And once you create an eBook successfully, the urge is to create more and more (more subscribers!). But you don’t want to spread yourself so thin that the content suffers. Otherwise you’re left with a lot of dissapointed (and annoyed) new site members, and that’s the last thing you want.

    • I agree, Brendan. It’s a lot easier to make your business memorable if you stick to demonstrating your expertise in one area rather than a whole bunch.

  16. Pamela, you’re right–clean, attractive design is key:

    “The best ebooks are well designed and easy to read….

    To make your information easy to absorb, break it into short paragraphs. Add plenty of subheads to make your pages simple to skim.

    Use a layout with lots of white space. Add subheads, call outs, and images. Go over it carefully and clean up any spelling or grammatical mistakes.”

    Also, an appealing, simple, clean, well-designed cover is critical, especially since it’s the first image of the book that potential buyers will see.

    In many ways, writing and designing an ebook is very similar to creating a blog. Which makes sense, since they’re both primarily viewed by readers on a screen.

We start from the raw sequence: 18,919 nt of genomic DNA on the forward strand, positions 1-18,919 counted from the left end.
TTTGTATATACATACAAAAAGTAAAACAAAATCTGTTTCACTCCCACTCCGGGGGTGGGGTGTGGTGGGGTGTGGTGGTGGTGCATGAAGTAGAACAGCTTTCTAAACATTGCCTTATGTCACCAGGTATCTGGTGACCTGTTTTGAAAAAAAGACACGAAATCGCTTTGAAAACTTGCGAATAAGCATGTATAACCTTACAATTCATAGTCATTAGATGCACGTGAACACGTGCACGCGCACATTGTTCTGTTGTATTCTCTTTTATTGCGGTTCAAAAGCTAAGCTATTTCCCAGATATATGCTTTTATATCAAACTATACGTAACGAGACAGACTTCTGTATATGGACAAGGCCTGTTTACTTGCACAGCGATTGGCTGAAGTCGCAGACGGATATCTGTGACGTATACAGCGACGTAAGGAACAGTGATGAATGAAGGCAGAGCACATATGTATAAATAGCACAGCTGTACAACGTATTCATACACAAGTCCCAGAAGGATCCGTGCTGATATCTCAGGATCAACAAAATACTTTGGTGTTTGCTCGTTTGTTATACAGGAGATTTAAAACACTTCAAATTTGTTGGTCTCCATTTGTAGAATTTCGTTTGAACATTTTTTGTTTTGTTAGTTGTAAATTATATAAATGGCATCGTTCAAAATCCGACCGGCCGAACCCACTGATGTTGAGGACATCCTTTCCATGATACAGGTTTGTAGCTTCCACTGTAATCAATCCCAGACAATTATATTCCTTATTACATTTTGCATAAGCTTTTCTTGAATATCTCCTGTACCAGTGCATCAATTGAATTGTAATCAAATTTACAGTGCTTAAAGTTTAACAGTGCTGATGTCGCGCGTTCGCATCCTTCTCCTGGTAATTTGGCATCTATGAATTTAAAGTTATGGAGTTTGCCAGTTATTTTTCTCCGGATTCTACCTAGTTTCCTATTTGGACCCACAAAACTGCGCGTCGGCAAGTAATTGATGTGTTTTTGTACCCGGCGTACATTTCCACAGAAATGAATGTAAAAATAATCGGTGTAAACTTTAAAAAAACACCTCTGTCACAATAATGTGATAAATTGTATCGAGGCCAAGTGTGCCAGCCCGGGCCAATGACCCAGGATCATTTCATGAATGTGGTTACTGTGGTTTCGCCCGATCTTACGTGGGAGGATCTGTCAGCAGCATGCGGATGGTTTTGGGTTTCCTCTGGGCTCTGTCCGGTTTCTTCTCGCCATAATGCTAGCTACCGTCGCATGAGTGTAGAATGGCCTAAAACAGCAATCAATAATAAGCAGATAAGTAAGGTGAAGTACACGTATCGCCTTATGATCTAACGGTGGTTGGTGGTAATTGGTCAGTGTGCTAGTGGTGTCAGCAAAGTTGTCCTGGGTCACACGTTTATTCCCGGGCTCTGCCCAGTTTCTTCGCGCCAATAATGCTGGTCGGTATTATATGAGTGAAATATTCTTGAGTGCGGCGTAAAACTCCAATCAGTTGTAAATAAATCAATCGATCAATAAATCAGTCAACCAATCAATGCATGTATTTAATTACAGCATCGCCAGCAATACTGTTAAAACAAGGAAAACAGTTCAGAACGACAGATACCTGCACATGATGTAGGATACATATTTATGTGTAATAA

Having just published my own first ebook, I can attest that we spent almost as much time on the design, formatting, and proofing aspect as we did on researching and writing. Maybe more actually.

    Often, it was very tedious work, but well worth the time and effort, given, as you say, that “An ebook is a performance.”

    • Quality of delivery is so important, especially now. People aren’t willing to settle for sloppy, hard-to-read pages. I don’t blame them!

      EBooks are often more expensive than printed books. Good design is a way to justify the asking price.

  17. Thanks for those tips Pamela – I’ve been rummaging around in my cave for too long and these will help lead me out!